As artificial intelligence (AI) continues to move into our everyday lives, understanding all of the different facets that create the technology can seem daunting. After enough digging, though, we can begin to uncover the main subsets that form AI. Then, we can take a closer look at AI vs machine learning vs deep learning.
So, is deep learning machine learning?
Today, we're going to answer what constitutes each subset and what is meant by deep learning. After learning the difference between artificial intelligence vs machine learning vs deep learning, you'll be able to understand which one is right for your business and what opportunities each has to offer.
First, we should start with what AI is and how artificial intelligence and deep learning relate to each other.
AI is a broad science covering the concepts behind giving machines the ability to process information and formulate decisions from data like humans, if not in a superior way. This intelligence imbued into machines can be used to calculate predictions, automate processes, and streamline production.
AI is frequently broken down into three main categories that include:
Artificial Narrow Intelligence
Artificial narrow intelligence is the lowest rung of AI computing, as it can only be applied to a predefined and specialized task. This category of AI has been seen for some time, as it's been used to solve chess problems, crawl web pages, or power chatbots.
Artificial General Intelligence
Artificial general intelligence is harder to define as it's still in its infancy, and the nascent technology hasn't been perfected. A general consensus believes that artificial general intelligence should at least match that of a human cognitive function and be able to:
Artificial Super Intelligence
Artificial super intelligence is the strongest form of AI and should demonstrate superior intelligence to humans in creating plans, deductive reasoning, and production. Artificial super intelligence is still in the realm of science fiction. However, the field of AI is growing exponentially every year.
As it currently stands, machine learning and deep learning are still in the artificial narrow intelligence bracket but are starting to break into artificial general intelligence.
Now that we understand the basics of artificial intelligence, it's time to understand the differences between deep learning vs machine learning. At its core, machine learning is a subset of AI that allows a system to learn from data fed and improved on the output figure it produces. This process bypasses the need for a programmer to actively make adjustments to generate a correct result from the system, effectively learning independently.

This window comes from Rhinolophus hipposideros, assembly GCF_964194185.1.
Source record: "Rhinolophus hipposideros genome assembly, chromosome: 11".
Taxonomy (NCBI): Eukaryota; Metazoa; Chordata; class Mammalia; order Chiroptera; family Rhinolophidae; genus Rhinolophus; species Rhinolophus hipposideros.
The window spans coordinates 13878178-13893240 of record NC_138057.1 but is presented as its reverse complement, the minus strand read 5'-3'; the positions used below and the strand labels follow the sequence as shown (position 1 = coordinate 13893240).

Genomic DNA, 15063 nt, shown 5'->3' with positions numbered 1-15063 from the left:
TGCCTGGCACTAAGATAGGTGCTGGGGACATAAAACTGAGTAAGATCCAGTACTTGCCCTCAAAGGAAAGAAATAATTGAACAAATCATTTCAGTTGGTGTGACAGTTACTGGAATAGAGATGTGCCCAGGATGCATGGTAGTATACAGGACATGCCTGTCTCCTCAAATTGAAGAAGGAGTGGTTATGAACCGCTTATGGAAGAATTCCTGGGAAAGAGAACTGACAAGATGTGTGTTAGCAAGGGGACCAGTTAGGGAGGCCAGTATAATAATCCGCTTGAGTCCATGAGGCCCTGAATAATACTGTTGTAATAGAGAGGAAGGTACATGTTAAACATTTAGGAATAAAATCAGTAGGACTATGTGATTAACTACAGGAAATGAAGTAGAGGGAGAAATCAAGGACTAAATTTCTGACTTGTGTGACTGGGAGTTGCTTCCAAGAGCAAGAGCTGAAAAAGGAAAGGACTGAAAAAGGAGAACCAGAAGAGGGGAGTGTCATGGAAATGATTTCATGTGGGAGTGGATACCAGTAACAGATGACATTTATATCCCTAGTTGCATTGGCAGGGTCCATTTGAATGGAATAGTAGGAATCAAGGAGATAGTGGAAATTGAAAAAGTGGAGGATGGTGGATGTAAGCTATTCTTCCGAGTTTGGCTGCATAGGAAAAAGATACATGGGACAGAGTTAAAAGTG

This learning process starts by being given data and specific instructions to determine if observable patterns can be detected. If patterns and sequences are found, then this information, in some cases, is retained and used to determine the relevance that new data should be affected by it. The system's goal is to learn with minimum, if any, human supervision.
An example of machine translation would be how text is parsed into sequences of keywords or phrases. The system would then use semantic analysis to replicate a humanistic approach to deciphering a text block’s meaning.
Now that we understand one subset of AI, is machine learning and deep learning same?
Comparing deep learning vs machine learning is similar to comparing machine learning to AI. Each is a subset of the other. Deep learning is notable because it relies on artificial neural networks to organize information and produce a usable result. An artificial neural network is a system composed of neurons (nodes) and connections (synapses) to replicate the structure of a human brain.
This system takes in data, processes it through the neurons, and in some programs, will retrace the neurons to correct any errors. These neurons retain memetic data that is applied to a datum, giving it a weighted value. If the neuron adds enough weight to the information that it can surpass a predefined threshold, it is passed along to the next neuron, and the process begins again.
As stated above, the difference between machine learning and deep learning isn't so much what they are but how they're applied.
The early machine learning models could adapt to new tasks given they are continually fed new data under a technician's supervision. For most cases, if a machine learning system encounters an error or produces an inaccurate result, it would have to be manually adjusted. Through deep learning's artificial neural network model, such as recurrent neural networks, it can determine if it produced an inaccurate result and make adjustments through its neurons.
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